The first thing people do when they decide to try the custom settings is to flick the dial to C1. Ooops! Your starting point is configure your camera as you want it saved first. If you want a long exposure for slow-panning bicycles, start with Shutter Priority. If you want shallow depth of field for portraits, then start with Aperture Priority. If you want to setup for flash-sync, then start with Manual Exposure. Now configure the settings that matter to you. Auto-ISO? Continuous burst speed? White balance? AF area? RAW instead of JPG? B+W photo style? Different cameras might save different options, but on the LUMIX G-series or S-Series there’s very little that can’t be saved into the custom settings.
Now that your camera is tuned to your tastes, we delve into the menu to save that configuration into one of the custom dial settings. Go into the “File Menu”, the one with the large blue spanner, and scroll down to “Settings”. The first option on the LUMIX S5 is “Save to Custom Mode”, and then you just pick which Custom Mode you want to update.
Once save into C1, you can roll the mode dial to C1 and all those configurations will be loaded in. Instantly. You can still change settings while using C1. If you want to move from f/2 to f/8, no problem. You can change the ISO and anything else. You have a baseline, not a lockdown. But if you do change a few things, and then just want to reset to your original C1 setup, roll the mode dial off C1 and back on again. This will clear any changes you made and reload the settings.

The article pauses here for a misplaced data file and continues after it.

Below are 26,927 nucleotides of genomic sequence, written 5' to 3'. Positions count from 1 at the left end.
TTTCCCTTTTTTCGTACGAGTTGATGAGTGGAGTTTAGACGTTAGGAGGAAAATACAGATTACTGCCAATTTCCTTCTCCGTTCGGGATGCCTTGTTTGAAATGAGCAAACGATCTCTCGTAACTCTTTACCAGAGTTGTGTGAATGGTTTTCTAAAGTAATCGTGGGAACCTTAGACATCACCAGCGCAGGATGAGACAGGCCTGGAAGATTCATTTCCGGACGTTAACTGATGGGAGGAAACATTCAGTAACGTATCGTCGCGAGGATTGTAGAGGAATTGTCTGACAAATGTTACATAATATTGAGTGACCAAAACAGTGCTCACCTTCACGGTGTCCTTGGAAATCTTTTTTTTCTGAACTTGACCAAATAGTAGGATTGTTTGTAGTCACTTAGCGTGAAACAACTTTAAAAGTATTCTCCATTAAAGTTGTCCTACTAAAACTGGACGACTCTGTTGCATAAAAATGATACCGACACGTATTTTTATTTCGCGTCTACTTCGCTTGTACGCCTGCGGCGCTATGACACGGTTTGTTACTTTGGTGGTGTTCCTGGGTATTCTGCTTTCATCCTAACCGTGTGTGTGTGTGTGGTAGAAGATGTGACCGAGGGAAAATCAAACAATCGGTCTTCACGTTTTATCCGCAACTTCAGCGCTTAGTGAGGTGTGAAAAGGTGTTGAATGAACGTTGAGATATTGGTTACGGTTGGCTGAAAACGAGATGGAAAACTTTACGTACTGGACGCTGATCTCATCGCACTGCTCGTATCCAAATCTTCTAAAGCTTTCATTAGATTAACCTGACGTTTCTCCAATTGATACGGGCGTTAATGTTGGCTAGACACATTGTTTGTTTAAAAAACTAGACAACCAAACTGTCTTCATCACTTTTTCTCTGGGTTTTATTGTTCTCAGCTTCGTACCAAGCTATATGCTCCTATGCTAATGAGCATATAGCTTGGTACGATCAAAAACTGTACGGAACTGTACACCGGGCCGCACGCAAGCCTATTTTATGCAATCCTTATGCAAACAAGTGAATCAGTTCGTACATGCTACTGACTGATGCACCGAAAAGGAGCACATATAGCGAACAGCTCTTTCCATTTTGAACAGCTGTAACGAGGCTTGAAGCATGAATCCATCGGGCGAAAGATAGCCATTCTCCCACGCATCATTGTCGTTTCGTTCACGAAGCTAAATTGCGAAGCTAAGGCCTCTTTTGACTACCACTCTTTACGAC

Sometimes I notice myself stepping off the baseline a lot. My early custom settings for bird photography, for example, used a very very small AF area that was sometimes too small for the task at hand. So while using C1, I modified my AF setup to make the AF area a little bigger and then immediately resaved THAT configuration into C1 again. I don’t have to go back to Aperture Priority and tune all the settings over. I can just update the live C1, with my modifications.